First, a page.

• Erik Bobbitt

    Hold up… I just realized Stuart Townend also wrote “How Deep the Father’s Love for Us”, which ends with the line, “His wounds have paid my ransom”. Seems odd that he would reject a lyrical change on theological grounds, considering he penned another song with lyrics reflecting a different view of atonement (or, at least, evoking the language of another theory).

  • B.C. Askins

    Out of one corner of his mouth the author says, “…denouncing those who hold different understandings as outright heretics is an act of incredible arrogance and profound ignorance.”

    But out of the other corner he asserts,”According to penal substitution, (the Father’s) a cosmic child abuser, a divine murderer who demands blood, and must use violence to get his way;” displaying “incredible arrogance” in attributing to PSA what its advocates deny.
    And “…either God suffers from a horrific case of split personality disorder or Jesus and the Father must be two separate gods;” displaying “profound ignorance” of Trinitarian theology.

    This sort of blatant hypocrisy and self-contradiction might lead one to think the author’s views aren’t worth anyone’s time…

  • Rick Dawson

    Singer/songwriter and believer here, putting in their two cents worth.

    Why, as an artist, would I change what I wrote to conform to beliefs I do not hold? Especially with this song? Getty and Townsend made the right decision. It will not stop people from singing the song – not even in churches that don’t hold with their views – because of the truths it does express so much better than many other grim tunes in the hymnbooks.

    Too old to appreciate – or even like – a reference to Nsync. Tell me what, out of their catalog, I – a man almost 60, who has been playing music since I was 13 and playing in the church since the days of folk mass – might know or even be familiar with? Strike that paragraph, and I get what you are saying – though I don’t always agree.

  • Seth Madaris

    I am curious as to how Romans 5:9 fits into the writing of this song.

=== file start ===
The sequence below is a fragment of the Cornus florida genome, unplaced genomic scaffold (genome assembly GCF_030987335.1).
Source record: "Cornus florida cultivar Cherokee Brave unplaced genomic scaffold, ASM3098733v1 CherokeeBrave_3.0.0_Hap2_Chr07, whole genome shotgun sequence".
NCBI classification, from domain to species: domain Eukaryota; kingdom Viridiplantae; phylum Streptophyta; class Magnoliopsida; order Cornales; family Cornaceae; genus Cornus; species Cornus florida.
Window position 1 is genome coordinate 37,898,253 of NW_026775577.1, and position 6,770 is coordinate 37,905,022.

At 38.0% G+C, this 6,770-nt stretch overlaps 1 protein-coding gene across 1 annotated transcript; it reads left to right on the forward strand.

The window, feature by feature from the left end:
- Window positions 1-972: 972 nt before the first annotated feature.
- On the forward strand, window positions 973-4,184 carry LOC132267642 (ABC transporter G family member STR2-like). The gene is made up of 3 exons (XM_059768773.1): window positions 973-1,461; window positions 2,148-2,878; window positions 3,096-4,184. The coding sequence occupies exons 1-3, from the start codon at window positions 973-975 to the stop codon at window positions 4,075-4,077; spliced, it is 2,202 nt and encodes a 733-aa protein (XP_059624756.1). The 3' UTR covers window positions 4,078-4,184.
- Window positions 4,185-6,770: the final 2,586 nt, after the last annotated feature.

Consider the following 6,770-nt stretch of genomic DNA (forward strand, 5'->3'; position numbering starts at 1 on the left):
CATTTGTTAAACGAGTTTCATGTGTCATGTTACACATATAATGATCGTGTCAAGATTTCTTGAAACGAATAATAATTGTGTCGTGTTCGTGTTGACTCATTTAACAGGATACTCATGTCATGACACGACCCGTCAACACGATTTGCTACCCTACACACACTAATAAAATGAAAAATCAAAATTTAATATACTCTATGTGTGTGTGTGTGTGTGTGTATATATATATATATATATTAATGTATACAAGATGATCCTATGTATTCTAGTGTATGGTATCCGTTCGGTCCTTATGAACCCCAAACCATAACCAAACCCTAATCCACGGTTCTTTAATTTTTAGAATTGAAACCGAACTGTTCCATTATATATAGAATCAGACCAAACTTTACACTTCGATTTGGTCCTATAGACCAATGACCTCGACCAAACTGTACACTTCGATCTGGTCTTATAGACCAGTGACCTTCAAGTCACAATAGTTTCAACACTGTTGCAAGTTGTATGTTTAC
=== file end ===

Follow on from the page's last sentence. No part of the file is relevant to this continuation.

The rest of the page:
Perhaps its not so much about the substitutionary atonement and all the
    theology it entails as it is just using a basic statement from Paul. You alluded to a passage in Romans and I imagine this it (maybe?) but I wonder if Townsend was wrapping the entire penal substitution theory in this one line given the other
    songs he has written. I can’t help but wonder if this particular line in this
    particular song is more from a quotation then a systematic theology.

    I do completely agree with you that changing the song should be allowed simply because I change lyrics in Hymns ALL THE TIME because I disagree with the theology behind it and so fill it is a fair practice. :)

    Personally, I can sing it as written without the theology in mind (just as a bit of quotation) and I love the changed line as well and may hum that in my head. Thanks for the post. Always enjoy reading your thoughts.

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  • Donald Borsch Jr

    all, it is costly because it cost God the life of his Son: “ye were
    bought at a price,” and what has cost God much cannot be cheap for us.” –

    The sacrifice at The Cross is the fateful and horrible price God paid for the sins of men, once and for all. Indeed. To believe otherwise is to doubt His Sovereignty and Grace, as though The Cross is lacking.

  • karlkroger

    Zach, great post. Critical topic. Our image of God shapes us, and how we love or don’t love others. I continue to experience folks for whom PSA is important, support the torture and demonization of fellow human beings. People who believe in holy wrath toward people…tend start to practicing it.

    But like you I don’t want to mock or over-criticize PSA subscribers, and I wish they were more inclusive of the other atonement theories; however, if I’m honest, I’m not interested in giving PSA any validation. I know PSA is scriptural, it’s weaved into our hymns, and it’s all over within the Body of Christ…but I want it out. And as a pastor, I actively work toward that.

    So the question is, how to do we humbly lift up other atonement theories as better and more accurate than PSA, without becoming arrogant, dismissive, or patronizing-as I’m probably already sounding?

    • Karen

      “I know PSA is scriptural, it’s weaved into our hymns . . . ”

      Karl, the thing I want to ask is “scriptural” according to whom? Scripture requires interpretation. Just about anyone can come up with a set of propositions they can support “logically” from Scripture, but that doesn’t mean they’ve put the Scriptures together right and come up with the right picture of God. The Pharisees who opposed Jesus were steeped in the OT Scriptures which according to Jesus “testified” of Him, but they rejected Jesus.